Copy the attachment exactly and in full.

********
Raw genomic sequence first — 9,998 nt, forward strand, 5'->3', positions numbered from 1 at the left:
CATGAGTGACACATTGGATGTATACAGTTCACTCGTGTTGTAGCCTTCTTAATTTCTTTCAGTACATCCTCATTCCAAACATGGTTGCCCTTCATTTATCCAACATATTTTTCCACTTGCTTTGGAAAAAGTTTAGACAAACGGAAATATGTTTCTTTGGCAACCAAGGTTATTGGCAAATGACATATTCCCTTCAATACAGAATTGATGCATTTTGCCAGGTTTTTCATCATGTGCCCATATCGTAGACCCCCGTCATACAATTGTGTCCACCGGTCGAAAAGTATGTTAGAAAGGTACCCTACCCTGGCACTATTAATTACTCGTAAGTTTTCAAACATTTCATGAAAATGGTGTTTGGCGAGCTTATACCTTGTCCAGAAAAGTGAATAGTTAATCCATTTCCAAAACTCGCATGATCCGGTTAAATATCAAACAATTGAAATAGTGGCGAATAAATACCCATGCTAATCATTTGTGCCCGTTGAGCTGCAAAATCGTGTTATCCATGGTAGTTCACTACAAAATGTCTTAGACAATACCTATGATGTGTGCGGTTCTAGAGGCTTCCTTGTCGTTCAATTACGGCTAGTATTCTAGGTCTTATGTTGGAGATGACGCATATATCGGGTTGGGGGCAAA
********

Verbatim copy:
Raw genomic sequence first — 9,998 nt, forward strand, 5'->3', positions numbered from 1 at the left:
CATGAGTGACACATTGGATGTATACAGTTCACTCGTGTTGTAGCCTTCTTAATTTCTTTCAGTACATCCTCATTCCAAACATGGTTGCCCTTCATTTATCCAACATATTTTTCCACTTGCTTTGGAAAAAGTTTAGACAAACGGAAATATGTTTCTTTGGCAACCAAGGTTATTGGCAAATGACATATTCCCTTCAATACAGAATTGATGCATTTTGCCAGGTTTTTCATCATGTGCCCATATCGTAGACCCCCGTCATACAATTGTGTCCACCGGTCGAAAAGTATGTTAGAAAGGTACCCTACCCTGGCACTATTAATTACTCGTAAGTTTTCAAACATTTCATGAAAATGGTGTTTGGCGAGCTTATACCTTGTCCAGAAAAGTGAATAGTTAATCCATTTCCAAAACTCGCATGATCCGGTTAAATATCAAACAATTGAAATAGTGGCGAATAAATACCCATGCTAATCATTTGTGCCCGTTGAGCTGCAAAATCGTGTTATCCATGGTAGTTCACTACAAAATGTCTTAGACAATACCTATGATGTGTGCGGTTCTAGAGGCTTCCTTGTCGTTCAATTACGGCTAGTATTCTAGGTCTTATGTTGGAGATGACGCATATATCGGGTTGGGGGCAAA